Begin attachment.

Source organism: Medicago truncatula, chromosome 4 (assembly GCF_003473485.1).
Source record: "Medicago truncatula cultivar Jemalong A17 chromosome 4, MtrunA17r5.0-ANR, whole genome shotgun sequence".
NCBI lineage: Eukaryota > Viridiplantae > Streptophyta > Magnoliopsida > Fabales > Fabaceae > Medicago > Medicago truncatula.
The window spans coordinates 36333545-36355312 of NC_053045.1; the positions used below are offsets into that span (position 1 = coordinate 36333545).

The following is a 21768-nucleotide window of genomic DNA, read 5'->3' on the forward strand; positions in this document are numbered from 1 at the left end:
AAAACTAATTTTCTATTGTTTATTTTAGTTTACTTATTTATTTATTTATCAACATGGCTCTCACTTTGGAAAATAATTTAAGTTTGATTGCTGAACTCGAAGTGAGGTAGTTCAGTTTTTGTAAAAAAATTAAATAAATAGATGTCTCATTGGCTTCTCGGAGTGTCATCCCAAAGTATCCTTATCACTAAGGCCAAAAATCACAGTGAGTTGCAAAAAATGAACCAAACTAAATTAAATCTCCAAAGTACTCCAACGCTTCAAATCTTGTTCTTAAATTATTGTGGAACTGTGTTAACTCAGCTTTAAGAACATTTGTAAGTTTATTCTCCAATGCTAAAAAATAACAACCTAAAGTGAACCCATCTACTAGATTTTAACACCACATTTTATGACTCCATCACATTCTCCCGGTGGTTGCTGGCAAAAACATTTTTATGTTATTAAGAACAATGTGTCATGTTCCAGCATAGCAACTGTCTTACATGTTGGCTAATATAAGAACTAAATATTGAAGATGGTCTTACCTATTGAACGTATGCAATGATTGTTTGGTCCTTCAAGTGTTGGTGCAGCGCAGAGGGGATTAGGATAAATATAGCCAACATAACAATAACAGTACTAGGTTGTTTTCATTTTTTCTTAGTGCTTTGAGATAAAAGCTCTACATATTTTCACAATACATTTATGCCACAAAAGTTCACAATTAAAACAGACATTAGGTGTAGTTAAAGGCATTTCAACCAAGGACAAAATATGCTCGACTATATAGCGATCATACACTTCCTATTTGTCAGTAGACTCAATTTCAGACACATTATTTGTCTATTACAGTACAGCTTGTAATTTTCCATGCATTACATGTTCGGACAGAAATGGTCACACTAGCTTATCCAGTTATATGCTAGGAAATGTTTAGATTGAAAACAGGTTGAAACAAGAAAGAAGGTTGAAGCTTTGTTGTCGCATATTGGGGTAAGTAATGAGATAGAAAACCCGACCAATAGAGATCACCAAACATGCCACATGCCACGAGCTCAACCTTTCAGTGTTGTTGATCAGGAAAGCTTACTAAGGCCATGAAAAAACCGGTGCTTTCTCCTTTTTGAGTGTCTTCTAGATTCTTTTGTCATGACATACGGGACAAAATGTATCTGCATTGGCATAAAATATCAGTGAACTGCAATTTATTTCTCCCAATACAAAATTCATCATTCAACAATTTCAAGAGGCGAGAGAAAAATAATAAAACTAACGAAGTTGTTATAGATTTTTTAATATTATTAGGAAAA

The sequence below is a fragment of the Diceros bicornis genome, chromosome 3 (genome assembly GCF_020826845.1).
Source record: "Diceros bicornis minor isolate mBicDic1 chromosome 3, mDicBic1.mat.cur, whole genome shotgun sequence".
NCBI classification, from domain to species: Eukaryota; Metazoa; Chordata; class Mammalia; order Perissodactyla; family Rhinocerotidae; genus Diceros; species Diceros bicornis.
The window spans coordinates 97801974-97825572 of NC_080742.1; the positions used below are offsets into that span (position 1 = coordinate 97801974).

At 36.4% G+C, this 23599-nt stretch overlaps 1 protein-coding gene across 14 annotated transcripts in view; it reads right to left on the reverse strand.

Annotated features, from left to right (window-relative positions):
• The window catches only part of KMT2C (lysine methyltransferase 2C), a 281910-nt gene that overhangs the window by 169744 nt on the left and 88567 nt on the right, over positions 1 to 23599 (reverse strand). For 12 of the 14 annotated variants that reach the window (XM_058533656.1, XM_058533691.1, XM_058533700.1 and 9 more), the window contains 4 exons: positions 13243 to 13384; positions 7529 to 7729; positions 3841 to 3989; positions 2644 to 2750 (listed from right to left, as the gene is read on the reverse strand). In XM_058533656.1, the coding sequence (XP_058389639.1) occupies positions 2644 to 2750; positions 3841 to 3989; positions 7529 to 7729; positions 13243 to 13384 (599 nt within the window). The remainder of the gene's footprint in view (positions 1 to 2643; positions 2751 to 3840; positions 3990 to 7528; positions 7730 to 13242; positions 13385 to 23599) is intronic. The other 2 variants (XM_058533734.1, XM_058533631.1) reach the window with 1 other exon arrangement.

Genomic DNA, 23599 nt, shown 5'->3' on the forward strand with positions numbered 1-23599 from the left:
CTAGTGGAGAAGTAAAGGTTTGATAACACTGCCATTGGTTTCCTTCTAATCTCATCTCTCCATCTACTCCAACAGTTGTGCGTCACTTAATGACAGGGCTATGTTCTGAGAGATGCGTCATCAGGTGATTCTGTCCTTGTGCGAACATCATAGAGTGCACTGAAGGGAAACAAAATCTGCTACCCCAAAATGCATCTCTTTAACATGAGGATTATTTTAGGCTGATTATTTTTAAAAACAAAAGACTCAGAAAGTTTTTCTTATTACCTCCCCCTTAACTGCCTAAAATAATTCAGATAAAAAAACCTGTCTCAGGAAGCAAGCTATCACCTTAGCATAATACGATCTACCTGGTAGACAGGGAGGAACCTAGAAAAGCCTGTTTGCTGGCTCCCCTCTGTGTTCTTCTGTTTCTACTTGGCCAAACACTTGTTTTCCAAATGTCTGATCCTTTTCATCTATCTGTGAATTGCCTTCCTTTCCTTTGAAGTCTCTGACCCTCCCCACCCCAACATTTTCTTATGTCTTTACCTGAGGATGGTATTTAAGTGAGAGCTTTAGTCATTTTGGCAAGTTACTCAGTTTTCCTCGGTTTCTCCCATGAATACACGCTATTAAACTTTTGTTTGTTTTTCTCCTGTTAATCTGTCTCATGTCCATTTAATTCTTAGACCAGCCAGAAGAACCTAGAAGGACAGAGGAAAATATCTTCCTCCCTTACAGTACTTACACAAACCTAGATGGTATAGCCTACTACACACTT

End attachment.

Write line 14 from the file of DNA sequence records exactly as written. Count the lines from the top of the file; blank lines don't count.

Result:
Genomic DNA, 23599 nt, shown 5'->3' on the forward strand with positions numbered 1-23599 from the left: